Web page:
RELATED: How To Fix A Stale Relationship

I am busy with networking. I am not into “peopling,” but I understand the need for local networking to get more business and make more connections. Therefore, as long as I can go, I go when an event happens. Thus, focusing on my networking is a good distraction from the boredom and dissatisfaction of being in a roommate marriage. Even though friends have burned me, I understand the importance of connecting with like-minded individuals. I am not looking to become best friends with anyone. However, I enjoy making new connections with those I find interesting and with whom I share things.

I prioritize self-care. Because I am in a roommate marriage and I suffer from depression while processing years of trauma, I must take care of myself. And my two previous tips for surviving a roommate marriage fall into the self-care category. Self-care is doing what I enjoy and networking with those who want to network with me. Therefore, I am not doing what I “want” to do; I am doing what I “need” to do. 

When I can do the things I need to do for my mental health, my physical, emotional, and spiritual health benefit. Sure, the Ozempic helped me think differently about food in a positive way. I don’t use it as an emotional crutch anymore. However, if I were miserable and stuck with burdens that were beyond my ability to cope with, then that would be a disaster. In that case, I may end up falling back to emotional eating despite being on Ozempic, and that could be a disaster for my health. Besides, self-care helps me control my depression.


RELATED: 25 Tiny Tips for Practicing Radical Self-Care

I am sure I would be singing a different tune if I was in love with someone else

Here is the thing. I have spent most of my life bending backward for others, so I am not interested in being in a relationship because I need to focus on myself. Add to that, I am nearing menopause. Therefore, the idea of being romantically involved with anyone is not a thing for me.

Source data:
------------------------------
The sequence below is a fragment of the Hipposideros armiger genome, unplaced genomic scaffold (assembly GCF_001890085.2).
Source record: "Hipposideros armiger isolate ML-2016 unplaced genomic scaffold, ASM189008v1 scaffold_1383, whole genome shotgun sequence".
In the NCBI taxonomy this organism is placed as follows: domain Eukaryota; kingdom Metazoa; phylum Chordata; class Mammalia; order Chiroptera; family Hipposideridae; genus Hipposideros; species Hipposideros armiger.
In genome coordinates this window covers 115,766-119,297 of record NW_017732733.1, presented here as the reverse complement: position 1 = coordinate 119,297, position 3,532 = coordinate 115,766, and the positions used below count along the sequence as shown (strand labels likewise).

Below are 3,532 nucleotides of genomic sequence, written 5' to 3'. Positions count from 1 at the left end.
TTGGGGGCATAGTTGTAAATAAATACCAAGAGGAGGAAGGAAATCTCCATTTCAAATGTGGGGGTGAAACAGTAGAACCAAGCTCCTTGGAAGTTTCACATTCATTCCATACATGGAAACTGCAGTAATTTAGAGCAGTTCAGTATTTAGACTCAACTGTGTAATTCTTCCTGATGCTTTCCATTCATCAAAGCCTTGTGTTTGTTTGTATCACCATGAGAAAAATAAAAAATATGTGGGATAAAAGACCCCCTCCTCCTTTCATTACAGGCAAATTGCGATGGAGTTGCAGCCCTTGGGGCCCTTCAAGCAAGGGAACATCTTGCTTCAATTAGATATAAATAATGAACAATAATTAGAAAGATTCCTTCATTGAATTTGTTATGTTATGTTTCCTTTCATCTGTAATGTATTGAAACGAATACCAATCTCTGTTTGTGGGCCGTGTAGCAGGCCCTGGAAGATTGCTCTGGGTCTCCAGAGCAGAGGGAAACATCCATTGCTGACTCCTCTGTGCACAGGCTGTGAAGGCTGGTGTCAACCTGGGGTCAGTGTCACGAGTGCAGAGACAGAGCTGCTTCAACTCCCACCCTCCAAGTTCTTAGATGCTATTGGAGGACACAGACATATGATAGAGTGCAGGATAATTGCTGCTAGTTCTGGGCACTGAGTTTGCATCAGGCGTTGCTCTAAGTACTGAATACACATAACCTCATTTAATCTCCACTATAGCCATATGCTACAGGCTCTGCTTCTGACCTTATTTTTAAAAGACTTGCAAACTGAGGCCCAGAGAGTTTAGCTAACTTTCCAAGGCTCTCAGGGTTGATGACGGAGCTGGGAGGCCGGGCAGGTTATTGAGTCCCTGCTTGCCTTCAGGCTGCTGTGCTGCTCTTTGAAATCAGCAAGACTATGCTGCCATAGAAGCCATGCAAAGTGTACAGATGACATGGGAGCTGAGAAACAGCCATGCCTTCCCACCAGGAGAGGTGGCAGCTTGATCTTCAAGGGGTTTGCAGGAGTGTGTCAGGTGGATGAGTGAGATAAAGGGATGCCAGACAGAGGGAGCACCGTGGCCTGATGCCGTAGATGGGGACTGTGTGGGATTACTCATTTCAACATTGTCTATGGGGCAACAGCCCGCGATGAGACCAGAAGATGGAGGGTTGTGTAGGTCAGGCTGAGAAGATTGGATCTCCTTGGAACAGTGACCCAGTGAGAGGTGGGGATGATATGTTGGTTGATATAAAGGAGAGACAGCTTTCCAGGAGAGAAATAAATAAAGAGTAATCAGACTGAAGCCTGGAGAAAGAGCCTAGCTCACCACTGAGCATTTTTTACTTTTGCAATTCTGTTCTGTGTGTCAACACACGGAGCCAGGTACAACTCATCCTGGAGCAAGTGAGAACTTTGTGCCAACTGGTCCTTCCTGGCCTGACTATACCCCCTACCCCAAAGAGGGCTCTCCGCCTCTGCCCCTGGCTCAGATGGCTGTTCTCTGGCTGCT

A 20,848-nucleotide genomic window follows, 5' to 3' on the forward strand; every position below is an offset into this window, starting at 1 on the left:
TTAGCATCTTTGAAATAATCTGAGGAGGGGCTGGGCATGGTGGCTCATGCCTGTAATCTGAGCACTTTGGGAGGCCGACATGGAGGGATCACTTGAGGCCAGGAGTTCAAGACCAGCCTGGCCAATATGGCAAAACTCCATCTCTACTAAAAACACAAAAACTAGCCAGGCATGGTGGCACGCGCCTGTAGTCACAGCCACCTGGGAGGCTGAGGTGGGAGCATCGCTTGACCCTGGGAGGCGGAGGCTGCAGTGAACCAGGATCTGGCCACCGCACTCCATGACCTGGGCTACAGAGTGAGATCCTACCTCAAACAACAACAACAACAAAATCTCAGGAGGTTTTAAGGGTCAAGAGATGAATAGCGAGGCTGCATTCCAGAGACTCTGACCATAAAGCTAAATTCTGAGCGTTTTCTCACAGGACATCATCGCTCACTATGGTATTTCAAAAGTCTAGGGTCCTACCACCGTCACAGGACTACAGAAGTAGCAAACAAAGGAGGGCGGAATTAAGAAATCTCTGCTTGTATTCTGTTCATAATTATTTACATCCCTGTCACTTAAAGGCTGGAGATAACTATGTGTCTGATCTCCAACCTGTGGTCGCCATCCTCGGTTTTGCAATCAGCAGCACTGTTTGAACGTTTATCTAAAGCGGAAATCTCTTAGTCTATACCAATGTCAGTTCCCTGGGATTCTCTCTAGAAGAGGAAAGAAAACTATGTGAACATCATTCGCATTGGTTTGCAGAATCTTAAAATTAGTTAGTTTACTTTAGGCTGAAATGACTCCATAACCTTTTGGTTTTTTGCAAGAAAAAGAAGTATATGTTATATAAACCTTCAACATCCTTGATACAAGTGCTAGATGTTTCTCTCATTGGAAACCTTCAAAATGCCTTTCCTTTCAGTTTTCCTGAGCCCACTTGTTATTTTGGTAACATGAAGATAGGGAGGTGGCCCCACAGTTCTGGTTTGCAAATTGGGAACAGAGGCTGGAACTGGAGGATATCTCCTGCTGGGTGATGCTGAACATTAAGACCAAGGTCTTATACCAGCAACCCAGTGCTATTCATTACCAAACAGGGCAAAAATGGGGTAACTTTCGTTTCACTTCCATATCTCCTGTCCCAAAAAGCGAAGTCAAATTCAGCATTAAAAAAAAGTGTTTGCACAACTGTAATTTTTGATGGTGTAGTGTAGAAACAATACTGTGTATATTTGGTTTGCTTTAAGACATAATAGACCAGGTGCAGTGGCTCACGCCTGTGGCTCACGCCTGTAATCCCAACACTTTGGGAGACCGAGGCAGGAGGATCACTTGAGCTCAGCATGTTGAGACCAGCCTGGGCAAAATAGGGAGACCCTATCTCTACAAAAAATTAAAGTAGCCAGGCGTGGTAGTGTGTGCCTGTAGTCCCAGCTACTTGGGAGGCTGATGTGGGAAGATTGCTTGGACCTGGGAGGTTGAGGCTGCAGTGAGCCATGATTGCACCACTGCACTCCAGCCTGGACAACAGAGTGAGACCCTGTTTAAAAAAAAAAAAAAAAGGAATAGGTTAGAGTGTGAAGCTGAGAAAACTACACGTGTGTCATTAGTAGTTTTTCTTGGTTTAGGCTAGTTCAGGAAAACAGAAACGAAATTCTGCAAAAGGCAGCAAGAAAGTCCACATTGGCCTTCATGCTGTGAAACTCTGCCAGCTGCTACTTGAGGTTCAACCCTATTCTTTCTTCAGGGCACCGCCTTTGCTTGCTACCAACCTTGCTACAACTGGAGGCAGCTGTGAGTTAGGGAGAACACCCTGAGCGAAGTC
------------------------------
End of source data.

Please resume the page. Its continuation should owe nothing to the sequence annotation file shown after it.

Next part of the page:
However, if I did connect with someone I fell in love with, that would be a problem. I would say something differently because you also cannot help how you feel. Thankfully, that is not an issue, and I never foresee it becoming an issue. I still have a lot of work to do to figure myself out. I am getting there, but since I have lost myself for years, it will still take me a while to get to know myself. Therefore, I am confident I will not fall in love with anyone.


I wrote this post in response to my tarot writing prompt schedule. Since I am sticking to the lifestyle/self-care niche, today’s prompt was from the Four of Cups. The Four of Cups represents apathy, boredom, and dissatisfaction, but it is also a card that represents introspection and exploring anything related to emotional fulfillment. Therefore, writing about my roommate marriage and how I am finding meaning in life despite being in one was the perfect topic for this prompt.

Even though you will not find devotion in a roommate marriage, as long as your partner is not getting in the way of learning more about yourself, you have to do that. If you are in an abusive marriage where you don’t have freedom, then you cannot stay. But, if that is not the case, especially if you would be financially in dire straights if you had left, it is best to find the things you enjoy doing for yourself, taking care of yourself while being comfortable otherwise. 

However, if you are in a roommate marriage and feel the pros of splitting outweigh the cons after evaluating them thoroughly, you must go with that. You always have to do what is best for you. That is not the case for me now, so I am not doing anything. However, time will tell. Things may be different regarding that in years to come.


RELATED: 4 Subtle Signs You're Falling Into A Loveless Marriage

Miriam Rachel is a writer, podcaster, and tarot reader. She has had many articles featured in Medium, AskAstrology, and Calmoura, among more.